Massage & Bodywork

March/April 2013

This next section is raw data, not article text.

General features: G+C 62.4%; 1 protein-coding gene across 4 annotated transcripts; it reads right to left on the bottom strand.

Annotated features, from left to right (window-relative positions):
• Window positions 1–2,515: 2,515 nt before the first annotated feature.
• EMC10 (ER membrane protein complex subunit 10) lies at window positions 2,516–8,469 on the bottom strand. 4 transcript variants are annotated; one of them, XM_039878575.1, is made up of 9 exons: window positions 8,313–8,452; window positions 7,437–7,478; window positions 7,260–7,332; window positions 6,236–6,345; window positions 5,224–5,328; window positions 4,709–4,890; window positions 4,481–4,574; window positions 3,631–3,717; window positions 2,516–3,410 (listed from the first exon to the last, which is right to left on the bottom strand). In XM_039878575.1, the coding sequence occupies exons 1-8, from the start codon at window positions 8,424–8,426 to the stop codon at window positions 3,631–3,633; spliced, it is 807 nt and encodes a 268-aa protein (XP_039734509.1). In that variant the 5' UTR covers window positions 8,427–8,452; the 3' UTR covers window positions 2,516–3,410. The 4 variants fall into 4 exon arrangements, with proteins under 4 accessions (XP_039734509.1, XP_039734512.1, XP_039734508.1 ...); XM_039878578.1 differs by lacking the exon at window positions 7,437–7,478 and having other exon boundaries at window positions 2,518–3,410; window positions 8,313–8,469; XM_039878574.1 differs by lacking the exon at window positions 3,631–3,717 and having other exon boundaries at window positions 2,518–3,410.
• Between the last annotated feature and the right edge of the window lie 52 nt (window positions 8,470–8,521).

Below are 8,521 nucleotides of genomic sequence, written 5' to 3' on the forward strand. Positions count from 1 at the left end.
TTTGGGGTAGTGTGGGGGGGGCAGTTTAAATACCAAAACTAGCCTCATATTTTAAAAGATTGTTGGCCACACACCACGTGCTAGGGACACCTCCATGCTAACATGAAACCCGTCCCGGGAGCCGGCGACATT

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best practices Business side | Q & art | table lessons | savvy self-care Knowledge is Power Help Clients Understand Their Conditions By Douglas Nelson I greeted Mrs. N. in the waiting room, happy to see this energetic, 70-something woman again—it had been a while since our last visit. "What brings you in today?" I asked. "How is your back doing?" "My back is doing fine. It has been quite good for many months. I am here today because of my left shoulder. After five months of pain, I am ready for it to end." "Was there any event that initiated this pain, or did it escalate slowly over time?" I queried. "I can't think of any specific incident, other than painting the two back bedrooms in the house. After a month of pain, I went to see my doctor. She diagnosed it as impingement syndrome and gave me some medication, which makes me tired and doesn't help very much. After a few weeks, she also referred me to physical therapy. I have been doing the exercises, but it hasn't helped, and the pain is really starting to wear me down. Is this something you have seen before, and can you help me?" "I have seen this many times, and there is every reason to think that precise soft-tissue work can help," I replied. "First, I'd like to check something." Putting her humerus into full internal rotation, I passively lifted her arm into forward flexion. As soon as we went past 90 degrees, it recreated the pain in her shoulder. This test confirmed that impingement was likely. At that point, I asked her to lie on her side on my table, so that I might palpate the supraspinatus. "Before I forget," she said, "I want to ask a question. For years, my husband and I have always slept in the same positions. Unfortunately, that means that I sleep on my left shoulder, which is the one that hurts. I think sleeping on it makes it worse, but changing to lying on my right side messes up our sleeping routine. Is it bad to sleep on my left side?" Before I opened my mouth to give her an answer that seemed obvious, I thought about a much larger concept that might be far more important. "Has anyone explained to you what impingement syndrome actually is?" I asked. "No, not really," she replied. See what benefits await you. 35

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